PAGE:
If you’ve poured water over freshly ground coffee beans you’ve probably seen some bubbling when you hydrate the grounds. This is the carbon dioxide that was built up during the roasting process that is escaping. This is usually more common in light roasts and fresh coffee.
The carbon dioxide repels the water and prevents proper extraction of the coffee so you have to “bloom” your coffee.
To do this after you have measured out your water pour in just enough to cover all your beans. Then wait for 30 – 45 seconds until the grounds have settled and all the bubbles are gone.
Our preferred method by Scott Rao
- Rinse your filter
- Dump your rinse water
- Add your coffee
- Pre-wet / bloom your coffee
- Gently stir your grounds to saturate all your beans
- After 45 seconds start your main pour
- Gently stir the grounds
- After 1 minute and 45 seconds swirl it around
- Wait until extraction is complete
Coffee to water ratio for french press
The same principles apply for brewing with a french press, but because the beans are usually ground coarser and are in direct contact with the water the ratios are different.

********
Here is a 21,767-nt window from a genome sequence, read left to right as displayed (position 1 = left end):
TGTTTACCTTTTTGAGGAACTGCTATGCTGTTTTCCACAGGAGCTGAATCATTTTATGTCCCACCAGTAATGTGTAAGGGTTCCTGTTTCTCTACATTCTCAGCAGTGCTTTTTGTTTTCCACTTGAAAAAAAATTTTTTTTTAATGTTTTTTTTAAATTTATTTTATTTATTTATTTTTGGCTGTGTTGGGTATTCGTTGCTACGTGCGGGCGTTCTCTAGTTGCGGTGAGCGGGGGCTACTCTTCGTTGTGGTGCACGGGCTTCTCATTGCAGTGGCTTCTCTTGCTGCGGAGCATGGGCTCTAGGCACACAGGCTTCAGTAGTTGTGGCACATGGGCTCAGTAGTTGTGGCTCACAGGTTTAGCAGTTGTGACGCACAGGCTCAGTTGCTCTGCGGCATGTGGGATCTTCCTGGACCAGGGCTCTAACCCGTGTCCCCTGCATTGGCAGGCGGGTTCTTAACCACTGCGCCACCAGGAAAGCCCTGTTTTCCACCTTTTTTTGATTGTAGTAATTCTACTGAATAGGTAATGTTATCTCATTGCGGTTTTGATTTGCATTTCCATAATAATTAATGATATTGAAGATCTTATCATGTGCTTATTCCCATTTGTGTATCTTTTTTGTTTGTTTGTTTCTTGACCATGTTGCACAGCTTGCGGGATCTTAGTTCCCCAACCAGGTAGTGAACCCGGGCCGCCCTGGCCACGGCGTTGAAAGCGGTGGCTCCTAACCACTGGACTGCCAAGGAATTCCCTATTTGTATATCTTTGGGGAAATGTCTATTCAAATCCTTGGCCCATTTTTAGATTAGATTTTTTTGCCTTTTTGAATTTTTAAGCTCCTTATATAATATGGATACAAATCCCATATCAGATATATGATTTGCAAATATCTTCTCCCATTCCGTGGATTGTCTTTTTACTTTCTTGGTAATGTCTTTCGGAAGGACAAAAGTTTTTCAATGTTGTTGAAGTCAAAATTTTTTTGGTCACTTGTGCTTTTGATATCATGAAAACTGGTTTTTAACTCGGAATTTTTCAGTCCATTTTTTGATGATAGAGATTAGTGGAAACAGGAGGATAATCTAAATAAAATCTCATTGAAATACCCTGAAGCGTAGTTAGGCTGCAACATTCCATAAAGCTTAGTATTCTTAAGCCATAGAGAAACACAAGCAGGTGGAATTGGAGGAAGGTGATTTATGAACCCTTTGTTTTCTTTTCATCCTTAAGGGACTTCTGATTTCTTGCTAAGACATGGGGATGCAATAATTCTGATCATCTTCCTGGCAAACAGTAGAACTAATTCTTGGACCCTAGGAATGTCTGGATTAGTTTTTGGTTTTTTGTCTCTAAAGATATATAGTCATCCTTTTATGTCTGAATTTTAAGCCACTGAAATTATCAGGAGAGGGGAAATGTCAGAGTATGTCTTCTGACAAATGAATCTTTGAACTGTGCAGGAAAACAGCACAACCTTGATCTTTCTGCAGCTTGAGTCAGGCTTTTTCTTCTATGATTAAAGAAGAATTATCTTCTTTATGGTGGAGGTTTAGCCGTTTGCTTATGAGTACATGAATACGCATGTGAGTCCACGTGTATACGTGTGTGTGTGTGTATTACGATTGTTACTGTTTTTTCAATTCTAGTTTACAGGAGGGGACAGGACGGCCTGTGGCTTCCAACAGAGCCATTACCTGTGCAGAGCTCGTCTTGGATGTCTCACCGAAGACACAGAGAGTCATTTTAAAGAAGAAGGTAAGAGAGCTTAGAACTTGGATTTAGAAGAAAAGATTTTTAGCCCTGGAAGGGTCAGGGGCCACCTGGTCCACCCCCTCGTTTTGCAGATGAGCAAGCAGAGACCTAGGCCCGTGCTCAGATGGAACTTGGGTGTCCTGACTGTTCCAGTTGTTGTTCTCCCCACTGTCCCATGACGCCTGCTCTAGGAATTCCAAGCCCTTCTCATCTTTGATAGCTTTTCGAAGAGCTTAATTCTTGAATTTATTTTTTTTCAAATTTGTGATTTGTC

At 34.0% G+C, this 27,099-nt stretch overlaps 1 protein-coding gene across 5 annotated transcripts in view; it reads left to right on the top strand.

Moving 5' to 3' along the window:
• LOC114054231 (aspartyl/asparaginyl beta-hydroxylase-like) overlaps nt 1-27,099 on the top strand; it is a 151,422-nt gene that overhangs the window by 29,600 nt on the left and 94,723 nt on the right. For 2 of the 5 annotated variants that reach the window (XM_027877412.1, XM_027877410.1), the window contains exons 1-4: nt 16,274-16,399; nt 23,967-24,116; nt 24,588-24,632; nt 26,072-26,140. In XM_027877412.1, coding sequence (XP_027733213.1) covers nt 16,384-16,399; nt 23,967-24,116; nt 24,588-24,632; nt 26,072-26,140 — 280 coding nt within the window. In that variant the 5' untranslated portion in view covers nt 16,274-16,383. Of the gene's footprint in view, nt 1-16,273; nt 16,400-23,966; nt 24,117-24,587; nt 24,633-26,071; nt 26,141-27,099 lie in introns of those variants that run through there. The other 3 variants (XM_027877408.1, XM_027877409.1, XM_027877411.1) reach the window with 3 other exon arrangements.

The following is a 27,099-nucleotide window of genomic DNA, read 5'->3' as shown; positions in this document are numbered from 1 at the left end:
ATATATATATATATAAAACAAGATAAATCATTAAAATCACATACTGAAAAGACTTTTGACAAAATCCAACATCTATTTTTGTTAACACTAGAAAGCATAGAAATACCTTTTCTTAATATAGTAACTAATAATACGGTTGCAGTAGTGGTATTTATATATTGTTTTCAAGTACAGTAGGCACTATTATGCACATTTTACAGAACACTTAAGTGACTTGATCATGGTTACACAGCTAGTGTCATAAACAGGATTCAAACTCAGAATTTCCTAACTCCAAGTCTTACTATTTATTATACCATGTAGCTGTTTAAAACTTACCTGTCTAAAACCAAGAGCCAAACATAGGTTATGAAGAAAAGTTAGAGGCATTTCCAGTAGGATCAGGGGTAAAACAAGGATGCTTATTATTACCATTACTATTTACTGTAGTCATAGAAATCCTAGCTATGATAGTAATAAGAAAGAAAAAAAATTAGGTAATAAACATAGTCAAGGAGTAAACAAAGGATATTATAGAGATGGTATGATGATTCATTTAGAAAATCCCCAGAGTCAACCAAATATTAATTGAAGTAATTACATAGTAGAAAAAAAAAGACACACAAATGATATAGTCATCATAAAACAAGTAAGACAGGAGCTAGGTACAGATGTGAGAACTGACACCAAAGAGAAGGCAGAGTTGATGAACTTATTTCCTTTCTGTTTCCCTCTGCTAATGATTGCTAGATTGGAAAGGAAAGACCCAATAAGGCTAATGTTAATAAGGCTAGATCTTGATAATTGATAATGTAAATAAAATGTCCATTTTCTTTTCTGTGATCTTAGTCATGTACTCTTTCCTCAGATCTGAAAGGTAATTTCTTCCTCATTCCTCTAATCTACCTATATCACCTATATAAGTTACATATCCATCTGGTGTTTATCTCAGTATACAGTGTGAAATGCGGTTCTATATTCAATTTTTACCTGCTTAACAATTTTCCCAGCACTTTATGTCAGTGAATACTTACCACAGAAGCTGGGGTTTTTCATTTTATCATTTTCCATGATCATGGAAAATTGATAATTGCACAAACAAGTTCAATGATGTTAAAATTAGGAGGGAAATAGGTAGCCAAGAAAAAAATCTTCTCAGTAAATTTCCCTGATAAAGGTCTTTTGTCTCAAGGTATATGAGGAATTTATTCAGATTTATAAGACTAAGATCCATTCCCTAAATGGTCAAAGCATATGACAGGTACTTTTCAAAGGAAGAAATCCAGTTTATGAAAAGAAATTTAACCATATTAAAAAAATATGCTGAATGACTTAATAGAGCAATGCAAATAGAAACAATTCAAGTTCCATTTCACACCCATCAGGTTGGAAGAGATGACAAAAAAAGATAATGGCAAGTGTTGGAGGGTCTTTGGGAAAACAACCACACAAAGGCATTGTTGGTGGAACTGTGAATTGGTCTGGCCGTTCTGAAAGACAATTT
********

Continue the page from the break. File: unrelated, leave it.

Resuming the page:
Because the grounds are coarser you will use less water than pour-over brewing to create an equally as bold and heavy coffee.
For french press, a normal coffee would be about 1 gram of coffee grounds to 13 grams of water.
For a strong and bold brew try a ratio of 1 gram of coffee to 10 grams of water.
Lastly, for a light, and tea-like coffee try a ratio of 1 gram of coffee to 16 grams of water.
Ultimately, like pour-over brewing, it comes down to your personal taste and some trial and error.
Effects of water temperature on coffee
The optimal brewing temperature for your coffee should be between 195 and 205 degrees Farenheight as recommended by most baristas. This is 90.56 – 96.11 degrees Celcius if you are not in the United States.
This temperature allows for the optimal extraction of all the good flavors in your coffee. Colder water results in an under-extracted coffee which may be sour and lose the depth of the coffee.
Optimal serving temperature for a coffee right after brewing should be 180 – 185 degrees Farenheight according to research.
If you want to know the golden ratio to make the best coffee use 1 gram of coffee to 17 grams of water. Of course, different brewing methods and preferences will require different measurements. We recommend you to experiment and decide what you like best!